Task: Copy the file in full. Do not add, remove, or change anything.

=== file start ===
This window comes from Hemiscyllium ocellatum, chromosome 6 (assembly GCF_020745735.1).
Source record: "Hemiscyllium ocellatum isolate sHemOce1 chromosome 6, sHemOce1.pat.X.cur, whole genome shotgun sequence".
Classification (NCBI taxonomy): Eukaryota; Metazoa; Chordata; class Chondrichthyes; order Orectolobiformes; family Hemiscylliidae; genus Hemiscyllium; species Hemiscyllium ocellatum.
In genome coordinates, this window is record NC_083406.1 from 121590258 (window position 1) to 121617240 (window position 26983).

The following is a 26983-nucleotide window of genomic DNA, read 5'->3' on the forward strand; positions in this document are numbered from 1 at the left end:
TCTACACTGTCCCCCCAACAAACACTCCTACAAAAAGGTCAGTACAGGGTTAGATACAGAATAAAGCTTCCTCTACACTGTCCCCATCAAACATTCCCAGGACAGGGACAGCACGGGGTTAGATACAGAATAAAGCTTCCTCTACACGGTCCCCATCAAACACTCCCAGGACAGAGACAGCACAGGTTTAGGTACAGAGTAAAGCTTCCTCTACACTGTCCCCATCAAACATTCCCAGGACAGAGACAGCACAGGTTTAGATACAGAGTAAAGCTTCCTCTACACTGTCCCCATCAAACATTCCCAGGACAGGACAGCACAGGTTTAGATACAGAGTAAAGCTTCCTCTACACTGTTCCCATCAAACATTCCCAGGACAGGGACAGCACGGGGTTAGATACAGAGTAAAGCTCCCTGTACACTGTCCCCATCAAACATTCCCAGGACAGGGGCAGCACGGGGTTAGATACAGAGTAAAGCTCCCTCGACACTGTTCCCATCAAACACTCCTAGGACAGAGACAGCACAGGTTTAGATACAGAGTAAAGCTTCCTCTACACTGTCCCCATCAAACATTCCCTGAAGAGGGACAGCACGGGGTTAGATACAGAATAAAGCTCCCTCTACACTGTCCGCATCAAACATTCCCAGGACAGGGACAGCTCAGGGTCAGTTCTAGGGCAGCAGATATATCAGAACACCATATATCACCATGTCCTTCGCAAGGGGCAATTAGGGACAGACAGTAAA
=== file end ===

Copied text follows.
This window comes from Hemiscyllium ocellatum, chromosome 6 (assembly GCF_020745735.1).
Source record: "Hemiscyllium ocellatum isolate sHemOce1 chromosome 6, sHemOce1.pat.X.cur, whole genome shotgun sequence".
Classification (NCBI taxonomy): Eukaryota; Metazoa; Chordata; class Chondrichthyes; order Orectolobiformes; family Hemiscylliidae; genus Hemiscyllium; species Hemiscyllium ocellatum.
In genome coordinates, this window is record NC_083406.1 from 121590258 (window position 1) to 121617240 (window position 26983).

The following is a 26983-nucleotide window of genomic DNA, read 5'->3' on the forward strand; positions in this document are numbered from 1 at the left end:
TCTACACTGTCCCCCCAACAAACACTCCTACAAAAAGGTCAGTACAGGGTTAGATACAGAATAAAGCTTCCTCTACACTGTCCCCATCAAACATTCCCAGGACAGGGACAGCACGGGGTTAGATACAGAATAAAGCTTCCTCTACACGGTCCCCATCAAACACTCCCAGGACAGAGACAGCACAGGTTTAGGTACAGAGTAAAGCTTCCTCTACACTGTCCCCATCAAACATTCCCAGGACAGAGACAGCACAGGTTTAGATACAGAGTAAAGCTTCCTCTACACTGTCCCCATCAAACATTCCCAGGACAGGACAGCACAGGTTTAGATACAGAGTAAAGCTTCCTCTACACTGTTCCCATCAAACATTCCCAGGACAGGGACAGCACGGGGTTAGATACAGAGTAAAGCTCCCTGTACACTGTCCCCATCAAACATTCCCAGGACAGGGGCAGCACGGGGTTAGATACAGAGTAAAGCTCCCTCGACACTGTTCCCATCAAACACTCCTAGGACAGAGACAGCACAGGTTTAGATACAGAGTAAAGCTTCCTCTACACTGTCCCCATCAAACATTCCCTGAAGAGGGACAGCACGGGGTTAGATACAGAATAAAGCTCCCTCTACACTGTCCGCATCAAACATTCCCAGGACAGGGACAGCTCAGGGTCAGTTCTAGGGCAGCAGATATATCAGAACACCATATATCACCATGTCCTTCGCAAGGGGCAATTAGGGACAGACAGTAAA